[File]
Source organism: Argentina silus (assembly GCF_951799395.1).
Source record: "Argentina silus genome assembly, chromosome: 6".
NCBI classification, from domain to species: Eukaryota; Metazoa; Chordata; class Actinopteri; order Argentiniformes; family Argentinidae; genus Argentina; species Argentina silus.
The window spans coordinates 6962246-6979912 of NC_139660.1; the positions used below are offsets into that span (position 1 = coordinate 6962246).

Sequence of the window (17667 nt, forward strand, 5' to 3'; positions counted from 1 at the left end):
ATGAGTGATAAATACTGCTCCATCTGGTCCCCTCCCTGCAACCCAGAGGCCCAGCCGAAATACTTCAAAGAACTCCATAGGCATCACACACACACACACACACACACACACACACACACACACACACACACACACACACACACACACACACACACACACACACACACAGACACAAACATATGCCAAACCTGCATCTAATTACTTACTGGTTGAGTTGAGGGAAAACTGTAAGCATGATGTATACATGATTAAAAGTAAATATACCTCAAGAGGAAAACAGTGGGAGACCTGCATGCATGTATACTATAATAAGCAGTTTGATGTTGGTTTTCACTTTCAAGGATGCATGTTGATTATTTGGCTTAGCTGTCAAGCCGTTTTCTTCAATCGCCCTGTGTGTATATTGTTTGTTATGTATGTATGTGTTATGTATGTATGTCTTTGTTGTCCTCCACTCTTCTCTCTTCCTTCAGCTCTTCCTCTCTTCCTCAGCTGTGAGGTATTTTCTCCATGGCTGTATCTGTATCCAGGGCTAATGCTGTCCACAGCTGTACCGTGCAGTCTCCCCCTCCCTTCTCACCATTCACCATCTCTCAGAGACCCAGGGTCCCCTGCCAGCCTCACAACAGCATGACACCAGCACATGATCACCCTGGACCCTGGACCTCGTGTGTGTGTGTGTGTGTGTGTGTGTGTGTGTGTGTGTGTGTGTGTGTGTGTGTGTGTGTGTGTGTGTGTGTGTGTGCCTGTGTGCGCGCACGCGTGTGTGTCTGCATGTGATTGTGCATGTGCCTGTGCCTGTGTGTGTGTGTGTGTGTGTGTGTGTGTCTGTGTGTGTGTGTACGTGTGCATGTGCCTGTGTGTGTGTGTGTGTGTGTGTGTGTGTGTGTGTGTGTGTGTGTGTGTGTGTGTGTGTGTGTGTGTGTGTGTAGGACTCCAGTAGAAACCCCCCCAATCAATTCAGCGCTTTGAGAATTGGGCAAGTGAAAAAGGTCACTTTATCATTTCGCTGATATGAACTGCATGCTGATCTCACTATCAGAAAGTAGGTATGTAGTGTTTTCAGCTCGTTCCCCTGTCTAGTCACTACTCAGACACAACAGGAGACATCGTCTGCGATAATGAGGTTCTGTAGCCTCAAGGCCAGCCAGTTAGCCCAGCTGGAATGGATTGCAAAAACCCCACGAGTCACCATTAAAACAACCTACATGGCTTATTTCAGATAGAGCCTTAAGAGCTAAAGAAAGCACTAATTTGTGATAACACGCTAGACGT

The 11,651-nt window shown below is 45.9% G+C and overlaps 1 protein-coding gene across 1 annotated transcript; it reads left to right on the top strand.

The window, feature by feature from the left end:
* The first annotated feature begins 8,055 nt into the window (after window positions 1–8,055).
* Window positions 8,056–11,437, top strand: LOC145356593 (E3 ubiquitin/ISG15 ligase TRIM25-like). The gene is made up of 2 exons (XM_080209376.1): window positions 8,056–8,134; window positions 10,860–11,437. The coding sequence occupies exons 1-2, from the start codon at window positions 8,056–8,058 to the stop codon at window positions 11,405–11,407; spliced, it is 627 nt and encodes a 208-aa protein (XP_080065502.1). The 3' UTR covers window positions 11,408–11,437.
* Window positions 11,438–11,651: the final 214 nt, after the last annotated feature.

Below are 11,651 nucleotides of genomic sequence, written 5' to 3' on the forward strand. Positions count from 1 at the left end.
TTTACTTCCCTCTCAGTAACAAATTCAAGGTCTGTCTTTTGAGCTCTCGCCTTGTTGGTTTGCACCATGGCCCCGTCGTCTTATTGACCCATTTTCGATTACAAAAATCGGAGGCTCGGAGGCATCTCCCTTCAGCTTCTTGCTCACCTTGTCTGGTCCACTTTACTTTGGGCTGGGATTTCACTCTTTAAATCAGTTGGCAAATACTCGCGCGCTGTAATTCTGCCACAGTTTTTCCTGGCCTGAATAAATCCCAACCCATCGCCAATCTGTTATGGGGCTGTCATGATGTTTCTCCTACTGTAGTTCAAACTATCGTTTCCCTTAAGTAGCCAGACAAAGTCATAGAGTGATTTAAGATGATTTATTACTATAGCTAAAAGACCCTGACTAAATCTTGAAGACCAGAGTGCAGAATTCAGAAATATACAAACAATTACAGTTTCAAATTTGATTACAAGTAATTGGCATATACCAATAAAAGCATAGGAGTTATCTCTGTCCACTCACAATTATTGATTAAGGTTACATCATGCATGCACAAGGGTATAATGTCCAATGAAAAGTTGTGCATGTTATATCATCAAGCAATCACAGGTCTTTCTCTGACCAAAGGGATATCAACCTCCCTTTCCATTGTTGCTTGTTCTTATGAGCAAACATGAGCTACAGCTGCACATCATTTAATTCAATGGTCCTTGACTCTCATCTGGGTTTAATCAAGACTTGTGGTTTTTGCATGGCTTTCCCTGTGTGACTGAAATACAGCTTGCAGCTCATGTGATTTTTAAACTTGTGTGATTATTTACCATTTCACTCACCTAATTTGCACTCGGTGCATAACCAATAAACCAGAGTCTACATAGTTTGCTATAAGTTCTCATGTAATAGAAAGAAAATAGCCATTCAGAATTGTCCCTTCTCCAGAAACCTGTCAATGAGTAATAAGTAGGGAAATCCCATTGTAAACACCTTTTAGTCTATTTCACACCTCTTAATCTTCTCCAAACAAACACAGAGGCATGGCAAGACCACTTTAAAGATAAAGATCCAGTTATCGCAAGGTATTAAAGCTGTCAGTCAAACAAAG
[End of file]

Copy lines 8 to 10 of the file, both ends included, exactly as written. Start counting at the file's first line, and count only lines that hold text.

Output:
The window, feature by feature from the left end:
* The first annotated feature begins 8,055 nt into the window (after window positions 1–8,055).
* Window positions 8,056–11,437, top strand: LOC145356593 (E3 ubiquitin/ISG15 ligase TRIM25-like). The gene is made up of 2 exons (XM_080209376.1): window positions 8,056–8,134; window positions 10,860–11,437. The coding sequence occupies exons 1-2, from the start codon at window positions 8,056–8,058 to the stop codon at window positions 11,405–11,407; spliced, it is 627 nt and encodes a 208-aa protein (XP_080065502.1). The 3' UTR covers window positions 11,408–11,437.